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Endocrinology. 2000 Sep;141(9):3267-72.

Transthyretin regulates thyroid hormone levels in the choroid plexus, but not in the brain parenchyma: study in a transthyretin-null mouse model.

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  • 1Unidade de Amil√≥ide, Instituto de Biologia Molecular e Celular, Porto, Portugal. japalha@ibmc.up.pt

Abstract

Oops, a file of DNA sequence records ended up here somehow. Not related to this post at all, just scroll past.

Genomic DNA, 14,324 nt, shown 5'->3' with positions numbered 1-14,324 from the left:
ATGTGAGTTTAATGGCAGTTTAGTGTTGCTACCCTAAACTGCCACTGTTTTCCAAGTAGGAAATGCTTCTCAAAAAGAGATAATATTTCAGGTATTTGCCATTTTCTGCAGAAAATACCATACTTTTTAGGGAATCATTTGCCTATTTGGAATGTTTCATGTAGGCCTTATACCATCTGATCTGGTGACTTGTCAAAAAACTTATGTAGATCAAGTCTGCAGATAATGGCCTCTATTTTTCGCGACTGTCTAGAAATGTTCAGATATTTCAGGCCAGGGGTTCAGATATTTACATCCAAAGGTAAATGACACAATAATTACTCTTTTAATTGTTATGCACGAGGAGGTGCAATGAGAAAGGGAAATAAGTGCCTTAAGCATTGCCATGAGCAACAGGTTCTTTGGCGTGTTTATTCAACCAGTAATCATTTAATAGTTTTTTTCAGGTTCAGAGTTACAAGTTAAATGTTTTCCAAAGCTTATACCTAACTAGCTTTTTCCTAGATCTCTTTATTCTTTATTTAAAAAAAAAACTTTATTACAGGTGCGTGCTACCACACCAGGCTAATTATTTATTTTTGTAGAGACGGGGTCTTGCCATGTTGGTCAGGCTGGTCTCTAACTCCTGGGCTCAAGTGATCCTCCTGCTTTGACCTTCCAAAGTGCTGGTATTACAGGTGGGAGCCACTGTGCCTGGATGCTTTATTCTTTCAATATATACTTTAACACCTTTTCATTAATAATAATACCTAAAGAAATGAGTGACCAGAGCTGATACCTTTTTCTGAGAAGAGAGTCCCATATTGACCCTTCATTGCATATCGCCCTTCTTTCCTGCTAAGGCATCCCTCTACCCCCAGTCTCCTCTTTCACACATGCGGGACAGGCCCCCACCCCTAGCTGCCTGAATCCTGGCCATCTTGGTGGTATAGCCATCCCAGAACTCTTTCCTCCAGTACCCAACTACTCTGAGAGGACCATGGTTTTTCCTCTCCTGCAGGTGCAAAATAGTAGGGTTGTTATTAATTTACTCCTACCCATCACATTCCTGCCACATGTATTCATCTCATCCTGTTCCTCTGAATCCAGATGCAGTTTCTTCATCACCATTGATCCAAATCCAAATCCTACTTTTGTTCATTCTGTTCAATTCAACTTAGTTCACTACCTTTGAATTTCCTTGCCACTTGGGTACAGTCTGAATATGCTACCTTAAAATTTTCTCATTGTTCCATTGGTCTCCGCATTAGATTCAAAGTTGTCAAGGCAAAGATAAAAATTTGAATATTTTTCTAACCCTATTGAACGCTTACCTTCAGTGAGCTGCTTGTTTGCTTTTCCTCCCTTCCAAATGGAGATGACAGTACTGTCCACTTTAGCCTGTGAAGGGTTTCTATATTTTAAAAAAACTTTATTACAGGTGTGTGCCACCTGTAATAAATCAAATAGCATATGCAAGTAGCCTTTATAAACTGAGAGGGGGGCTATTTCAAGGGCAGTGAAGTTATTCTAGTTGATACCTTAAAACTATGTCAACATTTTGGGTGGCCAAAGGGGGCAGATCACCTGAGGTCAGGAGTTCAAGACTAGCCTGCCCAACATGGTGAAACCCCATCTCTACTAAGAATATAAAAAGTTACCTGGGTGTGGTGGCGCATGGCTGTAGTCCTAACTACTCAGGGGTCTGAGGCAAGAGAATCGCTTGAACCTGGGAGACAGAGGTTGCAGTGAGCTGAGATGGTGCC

Transthyretin (TTR) is the major T4-binding protein in rodents. Using a TTR-null mouse model we asked the following questions. 1) Do other T4 binding moieties replace TTR in the cerebrospinal fluid (CSF)? 2) Are the low whole brain total T4 levels found in this mouse model associated with hypothyroidism, e.g. increased 5'-deiodinase type 2 (D2) activity and RC3-neurogranin messenger RNA levels? 3) Which brain regions account for the decreased total whole brain T4 levels? 4) Are there changes in T3 levels in the brain? Our results show the following. 1) No other T4-binding protein replaces TTR in the CSF of the TTR-null mice. 2) D2 activity is normal in the cortex, cerebellum, and hippocampus, and total brain RC3-neurogranin messenger RNA levels are not altered. 3) T4 levels measured in the cortex, cerebellum, and hippocampus are normal. However T4 and T3 levels in the choroid plexus are only 14% and 48% of the normal values, respectively. 4) T3 levels are normal in the brain parenchyma. The data presented here suggest that TTR influences thyroid hormone levels in the choroid plexus, but not in the brain. Interference with the blood-choroid-plexus-CSF-TTR-mediated route of T4 entry into the brain caused by the absence of TTR does not produce measurable features of hypothyroidism. It thus appears that TTR is not required for T4 entry or for maintenance of the euthyroid state in the mouse brain.

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